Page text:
But to get back to the Daesh soldiers, who are therefore in danger of escaping...

We haven’t reached that point.

We haven’t reached that point. But some worries are being expressed - and the President expressed them too - about the restoration of the caliphate...

We haven’t reached that point. It’s a concern we must take into consideration. But we haven’t reached that point.

But shouldn’t those Daesh soldiers have been repatriated, at least the French ones, to be tried in France so we can at least be sure they’re imprisoned?

Our point of view is that terrorists must be tried where they committed their crimes. The people who have been victims of the jihadist fighters’ attacks, bombings, threats and torture should be able to see them tried locally. That’s what we want, as do many Europeans.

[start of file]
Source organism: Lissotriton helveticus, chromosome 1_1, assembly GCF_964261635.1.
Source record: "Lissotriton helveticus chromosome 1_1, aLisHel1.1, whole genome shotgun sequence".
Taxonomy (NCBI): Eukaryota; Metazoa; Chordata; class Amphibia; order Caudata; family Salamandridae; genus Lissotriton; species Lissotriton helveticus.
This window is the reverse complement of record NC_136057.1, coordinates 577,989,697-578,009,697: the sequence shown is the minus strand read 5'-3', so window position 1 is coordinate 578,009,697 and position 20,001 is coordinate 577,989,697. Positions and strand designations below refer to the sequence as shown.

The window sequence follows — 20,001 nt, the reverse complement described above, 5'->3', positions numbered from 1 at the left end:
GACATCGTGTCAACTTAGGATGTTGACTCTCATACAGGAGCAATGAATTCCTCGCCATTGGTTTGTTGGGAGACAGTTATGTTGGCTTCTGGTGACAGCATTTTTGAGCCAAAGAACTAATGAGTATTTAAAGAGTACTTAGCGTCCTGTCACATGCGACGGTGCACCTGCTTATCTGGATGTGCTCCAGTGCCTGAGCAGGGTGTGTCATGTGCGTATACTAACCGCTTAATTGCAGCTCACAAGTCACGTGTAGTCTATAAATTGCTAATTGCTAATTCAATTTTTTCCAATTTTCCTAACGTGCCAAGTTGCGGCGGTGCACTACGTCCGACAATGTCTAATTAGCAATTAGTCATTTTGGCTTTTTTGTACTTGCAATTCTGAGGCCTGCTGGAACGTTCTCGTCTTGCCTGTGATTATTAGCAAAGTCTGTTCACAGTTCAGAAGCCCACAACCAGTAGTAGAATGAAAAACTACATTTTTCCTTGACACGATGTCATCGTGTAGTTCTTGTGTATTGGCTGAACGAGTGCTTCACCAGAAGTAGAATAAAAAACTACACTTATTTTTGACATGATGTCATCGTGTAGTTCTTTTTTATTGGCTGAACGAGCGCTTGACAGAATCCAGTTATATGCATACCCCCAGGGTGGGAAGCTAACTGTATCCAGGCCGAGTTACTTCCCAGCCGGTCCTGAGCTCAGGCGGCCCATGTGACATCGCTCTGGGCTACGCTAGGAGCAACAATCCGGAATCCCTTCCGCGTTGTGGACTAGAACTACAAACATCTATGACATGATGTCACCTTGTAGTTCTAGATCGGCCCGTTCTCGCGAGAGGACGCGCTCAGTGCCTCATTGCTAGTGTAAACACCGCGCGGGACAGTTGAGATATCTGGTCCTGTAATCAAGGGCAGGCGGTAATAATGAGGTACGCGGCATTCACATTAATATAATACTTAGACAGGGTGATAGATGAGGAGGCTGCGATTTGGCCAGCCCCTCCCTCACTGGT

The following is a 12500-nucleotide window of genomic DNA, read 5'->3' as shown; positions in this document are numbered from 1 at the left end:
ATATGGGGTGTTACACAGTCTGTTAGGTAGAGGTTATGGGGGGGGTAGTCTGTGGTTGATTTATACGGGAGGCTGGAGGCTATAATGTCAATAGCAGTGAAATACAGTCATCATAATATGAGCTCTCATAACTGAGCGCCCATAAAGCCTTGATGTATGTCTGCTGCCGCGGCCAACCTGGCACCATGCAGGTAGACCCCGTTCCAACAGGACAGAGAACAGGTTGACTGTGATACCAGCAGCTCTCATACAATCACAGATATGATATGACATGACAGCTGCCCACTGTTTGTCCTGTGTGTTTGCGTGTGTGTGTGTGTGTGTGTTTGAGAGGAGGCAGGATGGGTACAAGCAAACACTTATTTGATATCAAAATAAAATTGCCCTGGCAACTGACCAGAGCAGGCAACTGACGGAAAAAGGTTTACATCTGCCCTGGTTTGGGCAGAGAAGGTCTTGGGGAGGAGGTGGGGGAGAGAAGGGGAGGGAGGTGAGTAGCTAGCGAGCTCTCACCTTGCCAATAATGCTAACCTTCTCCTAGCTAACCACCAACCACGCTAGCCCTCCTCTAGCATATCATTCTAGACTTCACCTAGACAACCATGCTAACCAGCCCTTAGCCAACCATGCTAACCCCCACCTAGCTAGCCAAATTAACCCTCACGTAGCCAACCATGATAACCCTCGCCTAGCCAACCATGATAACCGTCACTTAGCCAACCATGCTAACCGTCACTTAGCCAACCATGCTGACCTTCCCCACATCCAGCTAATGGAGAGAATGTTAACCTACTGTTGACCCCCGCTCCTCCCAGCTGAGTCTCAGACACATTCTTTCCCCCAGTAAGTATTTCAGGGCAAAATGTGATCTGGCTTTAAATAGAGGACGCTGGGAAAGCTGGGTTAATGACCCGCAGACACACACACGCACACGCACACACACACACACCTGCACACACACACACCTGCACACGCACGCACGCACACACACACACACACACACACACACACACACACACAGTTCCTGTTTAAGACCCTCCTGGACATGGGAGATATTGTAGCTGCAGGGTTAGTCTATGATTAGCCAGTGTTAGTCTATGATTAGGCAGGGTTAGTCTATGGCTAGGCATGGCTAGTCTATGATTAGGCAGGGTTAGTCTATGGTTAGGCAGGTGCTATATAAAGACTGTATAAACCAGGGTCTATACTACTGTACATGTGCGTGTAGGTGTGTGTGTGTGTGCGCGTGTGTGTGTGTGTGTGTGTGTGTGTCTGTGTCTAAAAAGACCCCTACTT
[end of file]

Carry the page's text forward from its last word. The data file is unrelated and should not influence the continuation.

Even if we risk them being released one day...

At the same time, we must totally ensure the security of those places; but we’ll come back to this, I imagine. It’s also a prerequisite we’re especially mindful of.

Are there currently any French forces in Syria?

I won’t answer that question. I was defence minister for a long time, I’m [now] Foreign Minister and I’ve never commented on the operation of special forces.

So there are special forces. What can we do today to stop the Turks?